Navigation Links
Free drug samples influence prescribing, say one in three doctors

One in three doctors agree that free drug samples influence prescribing, finds a small but representative US survey published in the Journal of Medical Ethics.

But they also think that other doctors are more likely to be influenced by incentives than they are, the data show.

In March 2003, the research team surveyed 397 members of the American College of Obstetricians and Gynecologists about their relationships with the pharmaceutical industry.

The members were part of a collaborative research network, representing each of the 10 districts covered by the College.

Just over half of those surveyed responded (217).

More than 90% of the respondents thought it was ethical to accept free samples of a new drug from a pharmaceutical company rep.

Similarly, just over half thought it was ethical to accept a lucrative consultancy with a company if they were a "high volume" prescriber of one of that company's drugs.

One in three agreed that their decision to prescribe a drug would probably be influenced by accepting the samples.

But respondents felt that other doctors would be significantly more likely to accept the offer of a free lunch, an anatomical model emblazoned with a drug's name, or a consultancy than they would, even if offered without free samples.

And they also felt that these free "gifts" would still influence the other doctors' prescribing decisions more than it would theirs.

Most doctors said they distributed the free drug samples to their patients to help them out financially or for their convenience. Less than two thirds did so because they felt the drug in question was particularly effective.

Almost two thirds of the respondents were aware of professional guidelines on the relationship between industry and the profession

But only one in three felt that the relationship should be more tightly regulated. Two fifths felt that it should not be restricted fu rther.

"The generally held view that accepting modest incentive items, such as drug samples is appropriate and primarily of benefit to patients needs to be reconsidered, both by doctors and by policy makers," say the authors. Guidelines need to do more to challenge this view, they add.
'"/>

Source:BMJ Specialty Journals


Related biology news :

1. Study reveals new technique for fingerprinting environmental samples
2. Bird samples from Mongolia confirmed as H5N1 avian flu
3. Ocean virus identified in human blood samples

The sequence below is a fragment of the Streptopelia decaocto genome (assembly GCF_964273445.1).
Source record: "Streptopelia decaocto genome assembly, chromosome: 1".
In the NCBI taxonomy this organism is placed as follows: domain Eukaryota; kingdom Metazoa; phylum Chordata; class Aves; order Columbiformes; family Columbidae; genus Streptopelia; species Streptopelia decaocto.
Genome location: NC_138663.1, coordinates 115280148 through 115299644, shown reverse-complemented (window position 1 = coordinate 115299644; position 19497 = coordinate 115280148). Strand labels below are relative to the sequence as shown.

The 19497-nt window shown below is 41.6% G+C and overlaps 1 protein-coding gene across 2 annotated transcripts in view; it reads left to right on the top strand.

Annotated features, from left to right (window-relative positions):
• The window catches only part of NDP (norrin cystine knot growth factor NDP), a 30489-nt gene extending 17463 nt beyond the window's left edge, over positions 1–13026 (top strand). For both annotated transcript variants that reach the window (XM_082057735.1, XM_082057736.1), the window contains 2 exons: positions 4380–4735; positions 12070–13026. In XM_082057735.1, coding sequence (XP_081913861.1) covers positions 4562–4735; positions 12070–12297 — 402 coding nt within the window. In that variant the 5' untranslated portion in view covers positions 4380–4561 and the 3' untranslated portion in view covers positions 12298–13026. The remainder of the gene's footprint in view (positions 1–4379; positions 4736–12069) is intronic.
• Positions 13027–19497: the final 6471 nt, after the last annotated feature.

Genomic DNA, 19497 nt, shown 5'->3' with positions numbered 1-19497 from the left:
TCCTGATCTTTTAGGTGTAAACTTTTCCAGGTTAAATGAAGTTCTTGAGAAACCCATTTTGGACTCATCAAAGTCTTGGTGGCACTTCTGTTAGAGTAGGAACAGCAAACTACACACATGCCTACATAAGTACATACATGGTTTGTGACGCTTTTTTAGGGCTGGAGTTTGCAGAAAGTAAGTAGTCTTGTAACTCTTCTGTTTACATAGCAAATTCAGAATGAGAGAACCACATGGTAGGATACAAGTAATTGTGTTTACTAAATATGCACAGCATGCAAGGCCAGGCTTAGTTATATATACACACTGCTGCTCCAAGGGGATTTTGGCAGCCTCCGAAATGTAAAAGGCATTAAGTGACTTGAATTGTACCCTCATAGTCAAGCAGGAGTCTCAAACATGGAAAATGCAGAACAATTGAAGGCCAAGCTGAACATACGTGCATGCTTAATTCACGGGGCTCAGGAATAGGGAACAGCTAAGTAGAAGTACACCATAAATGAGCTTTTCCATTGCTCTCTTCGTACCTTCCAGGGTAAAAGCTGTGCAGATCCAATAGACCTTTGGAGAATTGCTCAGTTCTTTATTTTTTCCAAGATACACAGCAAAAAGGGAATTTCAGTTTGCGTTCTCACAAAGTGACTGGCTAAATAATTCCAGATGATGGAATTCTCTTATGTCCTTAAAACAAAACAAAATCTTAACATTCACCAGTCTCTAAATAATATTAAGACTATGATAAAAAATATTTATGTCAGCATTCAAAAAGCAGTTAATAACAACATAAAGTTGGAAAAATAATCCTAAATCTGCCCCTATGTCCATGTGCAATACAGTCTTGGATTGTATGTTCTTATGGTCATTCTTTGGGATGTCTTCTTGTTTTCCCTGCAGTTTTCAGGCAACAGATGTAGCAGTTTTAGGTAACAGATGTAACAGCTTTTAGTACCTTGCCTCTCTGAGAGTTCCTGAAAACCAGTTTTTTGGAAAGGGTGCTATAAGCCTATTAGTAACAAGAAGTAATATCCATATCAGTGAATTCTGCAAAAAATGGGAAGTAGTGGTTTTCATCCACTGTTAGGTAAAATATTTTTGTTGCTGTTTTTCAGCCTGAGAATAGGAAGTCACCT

4. Hair samples show babies can be exposed to crystal meth while in the womb
5. Fighting influenza & co. with 40,000 blood samples
6. Childrens taste sensitivity and food choices influenced by taste gene
7. Viral protein influences key cell-signaling pathway
8. Structure-building cell signals also may influence learning and memory
9. NIH renews network focused on how genes influence drug responses
10. Toasty oat aroma influenced by presence of health-linked polyphenols
11. Phenotype is influenced by nature, nurture and noise

Post Your Comments:
*Name:
*Comment:
*Email:


(Date:4/5/2017)... , April 5, 2017  The Allen Institute ... Allen Cell Explorer: a one-of-a-kind portal and dynamic digital ... 3D imaging data, the first application of deep learning ... human stem cell lines and a growing suite of ... platform for these and future publicly available resources created ...
(Date:4/4/2017)... NEW YORK , April 4, 2017   ... solutions, today announced that the United States Patent and ... The patent broadly covers the linking of an iris ... the same transaction) and represents the company,s 45 th ... our latest patent is very timely given the multi-modal ...
(Date:3/30/2017)... The research team of The Hong Kong Polytechnic University ... adopting ground breaking 3D fingerprint minutiae recovery and matching technology, pushing ... for use in identification, crime investigation, immigration control, security of access ... ... A research team led by Dr Ajay ...
Breaking Biology News(10 mins):
(Date:10/12/2017)... ... October 12, 2017 , ... ... representations of a complex biological network, a depiction of a system of linkages ... said Dmitry Korkin, PhD, associate professor of computer science at Worcester Polytechnic Institute ...
(Date:10/12/2017)... ... October 12, 2017 , ... DuPont Pioneer ... that they have entered into a multiyear collaboration to identify and characterize novel ... additional tools for gene editing across all applications. , Under the terms of ...
(Date:10/12/2017)... ... 2017 , ... BioMedGPS announces expanded coverage of SmartTRAK Business ... US Hemostats & Sealants. , SmartTRAK’s US Market for Hemostats and Sealants module ... and biologic sealants used in surgical applications. BioMedGPS estimates the market will grow ...
(Date:10/12/2017)... (PRWEB) , ... October 12, ... ... ) has launched Rosalind™, the first-ever genomics analysis platform specifically designed for ... complexity. Named in honor of pioneering researcher Rosalind Franklin, who made a ...
Breaking Biology Technology: